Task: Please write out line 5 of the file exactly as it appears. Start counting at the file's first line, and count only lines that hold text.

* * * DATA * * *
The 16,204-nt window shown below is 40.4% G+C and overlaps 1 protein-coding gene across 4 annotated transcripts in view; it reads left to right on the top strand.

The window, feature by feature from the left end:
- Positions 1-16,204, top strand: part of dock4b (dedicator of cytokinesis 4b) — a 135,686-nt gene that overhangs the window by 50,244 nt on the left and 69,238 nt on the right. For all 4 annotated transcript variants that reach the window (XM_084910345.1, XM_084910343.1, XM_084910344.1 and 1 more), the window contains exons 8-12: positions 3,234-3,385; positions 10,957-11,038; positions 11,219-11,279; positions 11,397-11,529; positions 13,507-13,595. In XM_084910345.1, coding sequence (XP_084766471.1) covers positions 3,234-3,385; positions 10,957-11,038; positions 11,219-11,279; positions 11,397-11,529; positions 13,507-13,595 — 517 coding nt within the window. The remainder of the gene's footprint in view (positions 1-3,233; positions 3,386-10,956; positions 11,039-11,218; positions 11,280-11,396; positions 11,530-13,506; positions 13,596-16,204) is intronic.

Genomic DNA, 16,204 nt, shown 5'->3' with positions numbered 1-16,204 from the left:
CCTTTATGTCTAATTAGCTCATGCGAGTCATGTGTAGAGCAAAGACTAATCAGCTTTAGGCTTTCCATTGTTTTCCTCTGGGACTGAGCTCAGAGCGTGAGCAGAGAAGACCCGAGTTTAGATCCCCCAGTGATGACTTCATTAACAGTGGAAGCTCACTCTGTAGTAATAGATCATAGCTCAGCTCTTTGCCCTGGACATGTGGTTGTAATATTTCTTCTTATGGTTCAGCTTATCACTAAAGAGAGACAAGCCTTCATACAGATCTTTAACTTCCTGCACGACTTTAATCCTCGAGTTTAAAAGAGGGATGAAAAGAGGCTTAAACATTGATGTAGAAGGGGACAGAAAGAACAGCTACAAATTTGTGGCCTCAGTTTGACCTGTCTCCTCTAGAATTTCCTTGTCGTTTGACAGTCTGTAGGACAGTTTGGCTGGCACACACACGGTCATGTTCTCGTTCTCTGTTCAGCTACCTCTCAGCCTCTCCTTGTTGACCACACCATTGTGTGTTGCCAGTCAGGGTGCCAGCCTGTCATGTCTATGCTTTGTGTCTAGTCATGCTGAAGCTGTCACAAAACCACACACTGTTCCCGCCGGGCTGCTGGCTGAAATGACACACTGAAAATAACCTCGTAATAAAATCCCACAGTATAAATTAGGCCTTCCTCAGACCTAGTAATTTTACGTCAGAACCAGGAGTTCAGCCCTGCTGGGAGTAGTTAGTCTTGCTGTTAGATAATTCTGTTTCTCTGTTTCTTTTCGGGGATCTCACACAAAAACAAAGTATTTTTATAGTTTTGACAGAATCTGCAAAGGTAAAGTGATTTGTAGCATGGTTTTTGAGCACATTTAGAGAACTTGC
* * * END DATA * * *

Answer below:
CCTTTATGTCTAATTAGCTCATGCGAGTCATGTGTAGAGCAAAGACTAATCAGCTTTAGGCTTTCCATTGTTTTCCTCTGGGACTGAGCTCAGAGCGTGAGCAGAGAAGACCCGAGTTTAGATCCCCCAGTGATGACTTCATTAACAGTGGAAGCTCACTCTGTAGTAATAGATCATAGCTCAGCTCTTTGCCCTGGACATGTGGTTGTAATATTTCTTCTTATGGTTCAGCTTATCACTAAAGAGAGACAAGCCTTCATACAGATCTTTAACTTCCTGCACGACTTTAATCCTCGAGTTTAAAAGAGGGATGAAAAGAGGCTTAAACATTGATGTAGAAGGGGACAGAAAGAACAGCTACAAATTTGTGGCCTCAGTTTGACCTGTCTCCTCTAGAATTTCCTTGTCGTTTGACAGTCTGTAGGACAGTTTGGCTGGCACACACACGGTCATGTTCTCGTTCTCTGTTCAGCTACCTCTCAGCCTCTCCTTGTTGACCACACCATTGTGTGTTGCCAGTCAGGGTGCCAGCCTGTCATGTCTATGCTTTGTGTCTAGTCATGCTGAAGCTGTCACAAAACCACACACTGTTCCCGCCGGGCTGCTGGCTGAAATGACACACTGAAAATAACCTCGTAATAAAATCCCACAGTATAAATTAGGCCTTCCTCAGACCTAGTAATTTTACGTCAGAACCAGGAGTTCAGCCCTGCTGGGAGTAGTTAGTCTTGCTGTTAGATAATTCTGTTTCTCTGTTTCTTTTCGGGGATCTCACACAAAAACAAAGTATTTTTATAGTTTTGACAGAATCTGCAAAGGTAAAGTGATTTGTAGCATGGTTTTTGAGCACATTTAGAGAACTTGC